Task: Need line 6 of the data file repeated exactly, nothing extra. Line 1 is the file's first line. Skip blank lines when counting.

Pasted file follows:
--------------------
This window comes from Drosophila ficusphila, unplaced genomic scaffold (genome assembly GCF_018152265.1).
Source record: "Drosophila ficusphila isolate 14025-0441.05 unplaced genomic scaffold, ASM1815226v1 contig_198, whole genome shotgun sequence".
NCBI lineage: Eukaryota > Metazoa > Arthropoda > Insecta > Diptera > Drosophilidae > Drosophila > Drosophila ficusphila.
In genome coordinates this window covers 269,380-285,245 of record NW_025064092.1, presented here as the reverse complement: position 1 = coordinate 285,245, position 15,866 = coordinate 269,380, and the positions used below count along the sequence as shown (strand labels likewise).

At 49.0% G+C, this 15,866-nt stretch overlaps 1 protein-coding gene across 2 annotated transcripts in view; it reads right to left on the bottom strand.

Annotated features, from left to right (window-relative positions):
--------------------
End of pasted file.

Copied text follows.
Annotated features, from left to right (window-relative positions):